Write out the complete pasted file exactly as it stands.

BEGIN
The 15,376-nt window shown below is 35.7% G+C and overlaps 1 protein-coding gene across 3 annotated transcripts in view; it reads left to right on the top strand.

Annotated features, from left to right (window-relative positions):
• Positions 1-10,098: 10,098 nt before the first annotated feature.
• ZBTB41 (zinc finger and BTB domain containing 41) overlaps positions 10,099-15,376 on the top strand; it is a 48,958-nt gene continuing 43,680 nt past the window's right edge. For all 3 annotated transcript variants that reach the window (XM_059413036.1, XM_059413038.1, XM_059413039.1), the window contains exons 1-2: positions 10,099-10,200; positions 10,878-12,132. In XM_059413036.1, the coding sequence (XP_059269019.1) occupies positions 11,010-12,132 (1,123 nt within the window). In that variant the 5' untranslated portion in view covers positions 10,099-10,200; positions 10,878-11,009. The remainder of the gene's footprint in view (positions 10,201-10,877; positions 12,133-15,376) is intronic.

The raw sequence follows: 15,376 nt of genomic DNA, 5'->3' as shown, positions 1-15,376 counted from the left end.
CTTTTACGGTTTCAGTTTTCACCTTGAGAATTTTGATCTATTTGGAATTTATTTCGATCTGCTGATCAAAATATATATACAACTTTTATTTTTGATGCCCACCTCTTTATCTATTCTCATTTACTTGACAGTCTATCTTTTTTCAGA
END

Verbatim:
The 15,376-nt window shown below is 35.7% G+C and overlaps 1 protein-coding gene across 3 annotated transcripts in view; it reads left to right on the top strand.

Annotated features, from left to right (window-relative positions):
• Positions 1-10,098: 10,098 nt before the first annotated feature.
• ZBTB41 (zinc finger and BTB domain containing 41) overlaps positions 10,099-15,376 on the top strand; it is a 48,958-nt gene continuing 43,680 nt past the window's right edge. For all 3 annotated transcript variants that reach the window (XM_059413036.1, XM_059413038.1, XM_059413039.1), the window contains exons 1-2: positions 10,099-10,200; positions 10,878-12,132. In XM_059413036.1, the coding sequence (XP_059269019.1) occupies positions 11,010-12,132 (1,123 nt within the window). In that variant the 5' untranslated portion in view covers positions 10,099-10,200; positions 10,878-11,009. The remainder of the gene's footprint in view (positions 10,201-10,877; positions 12,133-15,376) is intronic.

The raw sequence follows: 15,376 nt of genomic DNA, 5'->3' as shown, positions 1-15,376 counted from the left end.
CTTTTACGGTTTCAGTTTTCACCTTGAGAATTTTGATCTATTTGGAATTTATTTCGATCTGCTGATCAAAATATATATACAACTTTTATTTTTGATGCCCACCTCTTTATCTATTCTCATTTACTTGACAGTCTATCTTTTTTCAGA